“A story in photographs about Paris – the Paris of the young men and girls who haunt the Left Bank. They dine on half a loaf, smoke hashish, sleep in parked cars or on benches under the plane trees, sometimes borrowing a hotel room from a luckier friend to shelter their love. Some of them write, or paint, or dance. Ed van der Elsken, a young Dutch photographer, stalked his prey for many months along the boulevards, in the cafés and under the shadow of prison walls. Whatever may happen in real life to Ann and her Mexican lover, their strange youth will be preserved ‘alive’ in this book for many years.”
The narrator is Manuel, a young Mexican on the loose, whose gauzy thoughts convey his unrequited love for Ann. George Plimpton opined that while the photographs are “amazing,” the text was “mawkish and unfortunate,”
The photographs of Vali Myers (Ann) – magnetic, mystical and mercurial – remind you that there is nothing brittle about living a visionary existence. Call it hidden depth. Whatever, without Vali the book would be soulless.
The groundbreaking book has been reprinted by Dewi Lewis Publishing.
An Ode to Vali Myers: George Plimpton
In the spring of 1958, the Paris Review featured self-portraits by Vali Myers, accompanied by a vivid tribute by George Plimpton.
Plimpton came in Paris in 1952 to co-found the Paris Review with Peter Matthiessen and Harold L. Humes. Despite his patrician roots and lanky preppy good looks, Plimpton was a noceur – a lover of the night life and its marginal personnages.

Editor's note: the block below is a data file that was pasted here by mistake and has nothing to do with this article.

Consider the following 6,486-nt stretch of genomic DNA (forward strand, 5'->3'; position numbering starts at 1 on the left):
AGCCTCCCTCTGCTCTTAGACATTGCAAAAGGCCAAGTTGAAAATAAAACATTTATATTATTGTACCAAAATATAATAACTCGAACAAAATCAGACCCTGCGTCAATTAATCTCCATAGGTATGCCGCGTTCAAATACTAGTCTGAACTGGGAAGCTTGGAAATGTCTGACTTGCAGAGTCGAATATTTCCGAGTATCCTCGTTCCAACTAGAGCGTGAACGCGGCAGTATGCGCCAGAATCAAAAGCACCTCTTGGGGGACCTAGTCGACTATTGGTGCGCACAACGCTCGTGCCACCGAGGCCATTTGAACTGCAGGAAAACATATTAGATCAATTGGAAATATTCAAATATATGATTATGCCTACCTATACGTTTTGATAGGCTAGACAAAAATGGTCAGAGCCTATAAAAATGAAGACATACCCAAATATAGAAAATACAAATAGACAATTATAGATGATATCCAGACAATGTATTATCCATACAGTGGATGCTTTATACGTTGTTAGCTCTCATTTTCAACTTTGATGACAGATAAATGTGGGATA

At times during the early 50’s, Plimpton found himself in some left bank boîte or cafe – La Petite Source, La Chope Gauloise, Le Monaco, L’Escale, La Rose Rouge – in the presence of Vali, or in her hotel room.
In the Paris Review, Plimpton’s discerning ode evokes a fascination and a fondness, a testament to Vali’s seductive allure.
“Vali came to France just after the war. Still under twenty she became at once the symbol and plaything of the restless, confused, vice-enthralled, demi-monde that populated certain of the cafes and boites of the Left Bank.”
“Her dancing is remarkable—a sinuous shuffling, bent-kneed, her shoulders and hands moving at trembling speed to the drumbeats.She wears blue jeans, a man’s shirt pulled in at the waist by a wide black belt, and worn red ballet slippers that she often kicks off to dance in flat-splayed bare feet.”
“You saw in her the personalization of something torn and loose and deep-down primitive in all of us—and, Man, you could see it moving right around in front of you in ballet slippers and a man’s shirt.”